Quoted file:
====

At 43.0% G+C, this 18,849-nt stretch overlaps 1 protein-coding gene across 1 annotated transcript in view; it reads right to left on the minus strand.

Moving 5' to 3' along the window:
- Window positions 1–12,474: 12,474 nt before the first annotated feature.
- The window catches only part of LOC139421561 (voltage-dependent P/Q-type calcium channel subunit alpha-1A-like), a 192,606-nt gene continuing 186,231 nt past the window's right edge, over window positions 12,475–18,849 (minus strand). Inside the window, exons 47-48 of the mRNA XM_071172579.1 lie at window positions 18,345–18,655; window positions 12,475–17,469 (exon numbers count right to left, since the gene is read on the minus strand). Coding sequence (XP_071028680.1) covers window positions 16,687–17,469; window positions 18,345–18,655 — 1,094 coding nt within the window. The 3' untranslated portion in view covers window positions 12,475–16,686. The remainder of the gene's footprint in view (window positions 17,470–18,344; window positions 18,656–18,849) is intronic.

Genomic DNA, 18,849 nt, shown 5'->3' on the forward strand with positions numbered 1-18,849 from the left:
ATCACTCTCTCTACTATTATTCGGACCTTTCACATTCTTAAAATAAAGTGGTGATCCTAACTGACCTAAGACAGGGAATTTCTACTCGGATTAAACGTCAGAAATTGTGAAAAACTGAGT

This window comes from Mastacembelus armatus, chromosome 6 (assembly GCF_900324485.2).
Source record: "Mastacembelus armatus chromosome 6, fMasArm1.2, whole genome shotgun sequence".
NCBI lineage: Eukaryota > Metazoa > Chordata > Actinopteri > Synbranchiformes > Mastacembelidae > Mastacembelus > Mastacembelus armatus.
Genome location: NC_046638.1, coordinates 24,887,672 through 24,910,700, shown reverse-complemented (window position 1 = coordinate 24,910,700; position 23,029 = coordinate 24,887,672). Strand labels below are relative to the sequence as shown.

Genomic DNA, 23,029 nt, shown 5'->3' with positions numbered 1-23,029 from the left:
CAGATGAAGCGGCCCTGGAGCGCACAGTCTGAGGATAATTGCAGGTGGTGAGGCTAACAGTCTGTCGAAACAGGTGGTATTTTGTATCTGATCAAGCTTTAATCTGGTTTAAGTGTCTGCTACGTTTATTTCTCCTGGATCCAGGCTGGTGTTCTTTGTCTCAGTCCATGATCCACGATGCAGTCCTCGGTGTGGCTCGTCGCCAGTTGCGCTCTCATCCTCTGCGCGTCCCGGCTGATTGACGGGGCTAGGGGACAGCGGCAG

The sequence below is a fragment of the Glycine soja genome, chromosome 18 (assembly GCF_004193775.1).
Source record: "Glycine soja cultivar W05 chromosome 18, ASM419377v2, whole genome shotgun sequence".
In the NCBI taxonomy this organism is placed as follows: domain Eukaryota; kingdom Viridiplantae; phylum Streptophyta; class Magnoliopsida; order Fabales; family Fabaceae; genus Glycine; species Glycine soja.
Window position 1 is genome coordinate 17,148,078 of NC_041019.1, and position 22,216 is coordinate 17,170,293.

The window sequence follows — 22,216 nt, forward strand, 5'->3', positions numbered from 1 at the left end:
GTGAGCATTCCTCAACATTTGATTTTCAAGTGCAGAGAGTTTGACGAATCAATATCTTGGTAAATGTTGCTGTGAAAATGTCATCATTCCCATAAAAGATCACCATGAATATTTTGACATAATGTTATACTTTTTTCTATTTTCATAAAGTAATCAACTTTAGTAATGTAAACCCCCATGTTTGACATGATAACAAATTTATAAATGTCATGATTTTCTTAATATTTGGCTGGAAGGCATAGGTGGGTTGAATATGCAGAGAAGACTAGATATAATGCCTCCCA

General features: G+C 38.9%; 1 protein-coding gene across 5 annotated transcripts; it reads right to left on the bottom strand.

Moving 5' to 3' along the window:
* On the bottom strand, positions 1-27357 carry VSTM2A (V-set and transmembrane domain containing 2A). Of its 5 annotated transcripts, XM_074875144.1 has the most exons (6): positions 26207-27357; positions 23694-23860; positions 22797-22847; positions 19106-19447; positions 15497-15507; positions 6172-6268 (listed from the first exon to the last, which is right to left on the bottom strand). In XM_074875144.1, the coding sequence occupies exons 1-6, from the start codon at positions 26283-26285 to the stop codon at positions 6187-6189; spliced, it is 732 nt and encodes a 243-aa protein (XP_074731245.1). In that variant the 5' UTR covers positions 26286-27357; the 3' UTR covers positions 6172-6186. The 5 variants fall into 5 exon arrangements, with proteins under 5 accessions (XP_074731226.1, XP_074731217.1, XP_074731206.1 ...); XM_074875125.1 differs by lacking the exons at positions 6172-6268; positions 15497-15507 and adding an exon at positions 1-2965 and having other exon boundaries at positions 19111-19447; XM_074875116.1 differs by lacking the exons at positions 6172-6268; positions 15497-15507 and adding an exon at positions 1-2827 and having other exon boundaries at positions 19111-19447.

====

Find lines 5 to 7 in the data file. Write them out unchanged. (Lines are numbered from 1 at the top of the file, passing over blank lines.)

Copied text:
Genomic DNA, 18,849 nt, shown 5'->3' on the forward strand with positions numbered 1-18,849 from the left:
ATCACTCTCTCTACTATTATTCGGACCTTTCACATTCTTAAAATAAAGTGGTGATCCTAACTGACCTAAGACAGGGAATTTCTACTCGGATTAAACGTCAGAAATTGTGAAAAACTGAGT

This window comes from Mastacembelus armatus, chromosome 6 (assembly GCF_900324485.2).